Making matters worse are tensions between the cops and the community they police.
Hinrichs is "numb because he's so moved by it, but does the community see that?" Wrong said. "You have the detectives not from the community, and the community accusing them of not investigating her as a missing-person case two weeks earlier. You have the cops defending themselves as following procedure, but you can see how they'll never convince the community of that."
Wrong said he wanted to examine the police department as a society because he sensed the police themselves are alienated.
"New York has become a city of disparity," he said. "You've got unbelievable wealth in Manhattan and unbelievable poverty in some of these precincts in Brooklyn. And here are the cops who are perceived alternately as lowly civil servants or an occupying army, so how connected are they to the people they are policing?"
Wrong said he was surprised by several things, including how busy the cops are, the pressures of being judged on high-profile cases, and the financial pressures.
"It surprised me to learn that some of the top homicide detectives work second and third jobs, opening shopping bags in stores," he said. "There is a huge difference in working here and in working in [suburban] Suffolk County, where it is much slower."
Wrong also was shocked by "how old-fashioned the attitudes and values are," he said. "I would say it is not a picnic to be a woman. There is a value system and for many women, that means they have to work doubly hard to prove themselves."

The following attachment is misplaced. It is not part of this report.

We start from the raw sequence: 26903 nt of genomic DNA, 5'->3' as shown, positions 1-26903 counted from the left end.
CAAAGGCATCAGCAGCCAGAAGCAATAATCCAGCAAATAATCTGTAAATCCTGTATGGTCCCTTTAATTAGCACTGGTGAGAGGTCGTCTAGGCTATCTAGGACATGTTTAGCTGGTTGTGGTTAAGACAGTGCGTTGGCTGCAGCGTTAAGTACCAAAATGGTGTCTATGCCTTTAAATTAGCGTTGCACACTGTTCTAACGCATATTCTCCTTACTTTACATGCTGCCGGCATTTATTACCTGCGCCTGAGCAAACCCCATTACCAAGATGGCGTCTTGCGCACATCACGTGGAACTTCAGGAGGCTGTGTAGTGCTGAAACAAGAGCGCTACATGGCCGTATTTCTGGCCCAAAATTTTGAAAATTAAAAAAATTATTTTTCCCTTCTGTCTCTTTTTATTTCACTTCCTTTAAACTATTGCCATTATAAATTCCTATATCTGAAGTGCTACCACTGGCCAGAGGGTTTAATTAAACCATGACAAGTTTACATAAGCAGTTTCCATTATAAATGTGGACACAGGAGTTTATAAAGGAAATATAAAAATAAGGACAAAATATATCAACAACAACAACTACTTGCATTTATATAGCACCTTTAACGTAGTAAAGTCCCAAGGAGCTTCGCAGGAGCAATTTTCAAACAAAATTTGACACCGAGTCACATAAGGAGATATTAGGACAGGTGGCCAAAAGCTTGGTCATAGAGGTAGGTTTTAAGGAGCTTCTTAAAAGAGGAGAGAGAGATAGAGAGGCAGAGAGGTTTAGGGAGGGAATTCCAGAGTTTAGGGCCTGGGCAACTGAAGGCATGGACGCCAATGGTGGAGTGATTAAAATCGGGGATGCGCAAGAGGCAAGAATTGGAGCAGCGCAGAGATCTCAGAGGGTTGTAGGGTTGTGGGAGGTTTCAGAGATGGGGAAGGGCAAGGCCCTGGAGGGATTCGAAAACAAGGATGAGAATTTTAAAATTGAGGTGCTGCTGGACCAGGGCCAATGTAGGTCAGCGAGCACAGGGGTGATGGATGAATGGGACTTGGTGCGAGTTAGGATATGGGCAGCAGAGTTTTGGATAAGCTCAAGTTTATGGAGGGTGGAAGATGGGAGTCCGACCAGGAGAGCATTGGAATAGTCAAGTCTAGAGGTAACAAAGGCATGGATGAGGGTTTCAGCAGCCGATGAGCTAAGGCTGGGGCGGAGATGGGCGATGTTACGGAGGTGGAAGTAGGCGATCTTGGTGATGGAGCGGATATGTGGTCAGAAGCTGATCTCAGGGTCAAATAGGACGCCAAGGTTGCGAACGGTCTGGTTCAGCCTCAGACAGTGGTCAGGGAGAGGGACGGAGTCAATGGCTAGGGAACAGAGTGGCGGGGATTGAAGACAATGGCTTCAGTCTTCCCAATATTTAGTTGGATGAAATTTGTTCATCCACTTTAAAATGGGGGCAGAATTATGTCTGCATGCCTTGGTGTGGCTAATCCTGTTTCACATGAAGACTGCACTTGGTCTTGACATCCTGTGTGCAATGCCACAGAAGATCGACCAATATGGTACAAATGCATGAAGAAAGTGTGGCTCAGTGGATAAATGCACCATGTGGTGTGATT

Actor Dennis Franz, best known as Andy Sipowicz on "NYPD Blue," appears on camera to introduce and close each episode. His voice also is heard in the sparse narration.
"I wrote him a letter in which I basically said, for better or worse, you are, in the minds of most of those watching TV, the epitome of a NYPD detective," said Wrong. "Sipowicz has had so many things happen to him. The guy's been on the air 11 seasons and I had a feeling that his voice would feel more organic with the material than a lot of correspondents would."
Although Franz "was really busy, I think the reason he did this was because he
doesn't just play a cop, sometimes he thinks he IS a cop," Wrong said.
"He has a constant flow of cops visiting him. They come on vacation to [Los Angeles]. and they visit him. And he sees them all, every one of them. "
No similar project has ever been done in Manhattan, Wrong said.
"I do worry the audience will think, 'Oh, I've seen that.' Or 'That detective is good, but I like Jerry Orbach [of NBC's "Law & Order"] better.' But the good thing was that Dennis Franz could come in and say, 'I play a cop, but it's not real, and tonight is the real stuff.' I thought that could help."
Terry Wrong will be live online at washingtonpost.com on Monday at 11 a.m.
24/7 Plus Two
Terry Wrong and his team have previously tracked the key players of two other institutions for ABC News documentaries:
2000: "Hopkins 24/7" aired August-September and focused on doctors, patients, the emergency room and the psychiatric unit at Baltimore's Johns Hopkins Hospital.
2002: "Boston 24/7" aired June-July. Narrated by correspondent Sylvia Chase, the episodes spotlighted the city's diversity with close-ups of the mayor, a homicide detective, a night newspaper reporter, a district attorney and a high-school principal.